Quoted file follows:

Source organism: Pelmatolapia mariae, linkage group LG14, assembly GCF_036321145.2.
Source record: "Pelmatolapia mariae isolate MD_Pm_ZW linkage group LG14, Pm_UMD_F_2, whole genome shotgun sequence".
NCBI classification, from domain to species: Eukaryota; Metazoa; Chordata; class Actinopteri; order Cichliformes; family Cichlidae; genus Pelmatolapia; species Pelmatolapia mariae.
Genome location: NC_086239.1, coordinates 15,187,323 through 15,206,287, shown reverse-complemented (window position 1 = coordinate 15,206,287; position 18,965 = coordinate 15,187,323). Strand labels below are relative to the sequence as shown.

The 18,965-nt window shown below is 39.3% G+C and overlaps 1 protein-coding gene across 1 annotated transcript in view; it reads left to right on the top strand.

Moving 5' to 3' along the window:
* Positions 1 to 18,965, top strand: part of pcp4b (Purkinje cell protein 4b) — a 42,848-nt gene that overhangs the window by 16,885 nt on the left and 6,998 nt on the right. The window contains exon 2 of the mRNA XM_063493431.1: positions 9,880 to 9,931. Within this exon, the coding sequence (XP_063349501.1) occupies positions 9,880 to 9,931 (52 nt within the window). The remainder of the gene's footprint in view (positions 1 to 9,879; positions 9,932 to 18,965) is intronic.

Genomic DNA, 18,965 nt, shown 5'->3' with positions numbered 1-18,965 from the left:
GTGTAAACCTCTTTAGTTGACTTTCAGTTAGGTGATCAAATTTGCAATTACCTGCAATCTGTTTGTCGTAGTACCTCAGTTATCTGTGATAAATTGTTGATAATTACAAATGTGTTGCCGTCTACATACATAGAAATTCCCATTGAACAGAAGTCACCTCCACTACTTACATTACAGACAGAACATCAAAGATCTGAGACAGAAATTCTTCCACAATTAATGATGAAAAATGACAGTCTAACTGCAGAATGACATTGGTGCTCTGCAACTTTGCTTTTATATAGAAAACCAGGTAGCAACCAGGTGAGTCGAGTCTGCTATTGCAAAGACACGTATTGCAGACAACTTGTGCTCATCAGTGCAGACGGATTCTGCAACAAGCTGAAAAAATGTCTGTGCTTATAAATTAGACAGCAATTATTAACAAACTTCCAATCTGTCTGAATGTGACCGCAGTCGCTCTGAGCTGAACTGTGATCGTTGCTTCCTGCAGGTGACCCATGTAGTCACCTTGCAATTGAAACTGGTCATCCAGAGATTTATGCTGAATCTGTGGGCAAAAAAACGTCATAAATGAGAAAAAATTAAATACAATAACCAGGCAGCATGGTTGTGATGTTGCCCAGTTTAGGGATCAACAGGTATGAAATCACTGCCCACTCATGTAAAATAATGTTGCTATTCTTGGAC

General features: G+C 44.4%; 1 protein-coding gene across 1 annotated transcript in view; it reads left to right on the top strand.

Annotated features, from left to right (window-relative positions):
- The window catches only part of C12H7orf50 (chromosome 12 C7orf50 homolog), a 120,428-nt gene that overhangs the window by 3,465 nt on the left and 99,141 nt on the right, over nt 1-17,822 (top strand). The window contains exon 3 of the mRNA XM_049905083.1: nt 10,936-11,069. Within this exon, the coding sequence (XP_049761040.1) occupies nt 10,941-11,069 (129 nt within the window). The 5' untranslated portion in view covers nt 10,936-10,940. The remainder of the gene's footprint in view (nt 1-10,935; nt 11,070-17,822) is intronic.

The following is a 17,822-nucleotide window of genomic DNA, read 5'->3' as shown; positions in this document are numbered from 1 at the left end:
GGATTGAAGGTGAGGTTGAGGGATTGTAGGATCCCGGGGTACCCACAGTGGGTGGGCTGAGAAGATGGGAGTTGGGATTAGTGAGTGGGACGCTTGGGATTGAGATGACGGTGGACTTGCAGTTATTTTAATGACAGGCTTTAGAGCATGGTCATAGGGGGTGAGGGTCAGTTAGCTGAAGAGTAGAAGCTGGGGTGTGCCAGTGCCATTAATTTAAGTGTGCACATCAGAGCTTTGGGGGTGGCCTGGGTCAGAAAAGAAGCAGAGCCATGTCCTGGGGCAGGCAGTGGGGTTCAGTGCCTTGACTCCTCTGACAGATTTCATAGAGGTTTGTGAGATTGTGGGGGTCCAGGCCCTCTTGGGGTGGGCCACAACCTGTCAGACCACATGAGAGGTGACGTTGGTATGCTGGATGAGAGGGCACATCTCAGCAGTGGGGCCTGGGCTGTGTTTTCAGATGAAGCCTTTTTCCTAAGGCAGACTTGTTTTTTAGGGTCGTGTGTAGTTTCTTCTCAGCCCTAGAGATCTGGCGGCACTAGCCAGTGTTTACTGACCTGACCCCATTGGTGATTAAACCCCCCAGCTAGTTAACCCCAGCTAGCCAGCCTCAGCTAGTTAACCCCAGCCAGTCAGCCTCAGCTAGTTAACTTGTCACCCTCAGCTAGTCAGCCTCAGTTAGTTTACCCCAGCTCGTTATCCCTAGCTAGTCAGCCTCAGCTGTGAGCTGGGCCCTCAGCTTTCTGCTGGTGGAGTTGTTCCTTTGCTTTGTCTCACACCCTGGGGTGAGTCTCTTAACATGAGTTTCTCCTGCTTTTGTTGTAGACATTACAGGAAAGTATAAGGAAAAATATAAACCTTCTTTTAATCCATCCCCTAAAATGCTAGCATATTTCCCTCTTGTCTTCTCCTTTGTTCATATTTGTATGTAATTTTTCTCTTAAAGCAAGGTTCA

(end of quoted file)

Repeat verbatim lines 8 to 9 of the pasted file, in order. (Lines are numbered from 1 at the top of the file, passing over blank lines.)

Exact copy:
Genomic DNA, 18,965 nt, shown 5'->3' with positions numbered 1-18,965 from the left:
GTGTAAACCTCTTTAGTTGACTTTCAGTTAGGTGATCAAATTTGCAATTACCTGCAATCTGTTTGTCGTAGTACCTCAGTTATCTGTGATAAATTGTTGATAATTACAAATGTGTTGCCGTCTACATACATAGAAATTCCCATTGAACAGAAGTCACCTCCACTACTTACATTACAGACAGAACATCAAAGATCTGAGACAGAAATTCTTCCACAATTAATGATGAAAAATGACAGTCTAACTGCAGAATGACATTGGTGCTCTGCAACTTTGCTTTTATATAGAAAACCAGGTAGCAACCAGGTGAGTCGAGTCTGCTATTGCAAAGACACGTATTGCAGACAACTTGTGCTCATCAGTGCAGACGGATTCTGCAACAAGCTGAAAAAATGTCTGTGCTTATAAATTAGACAGCAATTATTAACAAACTTCCAATCTGTCTGAATGTGACCGCAGTCGCTCTGAGCTGAACTGTGATCGTTGCTTCCTGCAGGTGACCCATGTAGTCACCTTGCAATTGAAACTGGTCATCCAGAGATTTATGCTGAATCTGTGGGCAAAAAAACGTCATAAATGAGAAAAAATTAAATACAATAACCAGGCAGCATGGTTGTGATGTTGCCCAGTTTAGGGATCAACAGGTATGAAATCACTGCCCACTCATGTAAAATAATGTTGCTATTCTTGGAC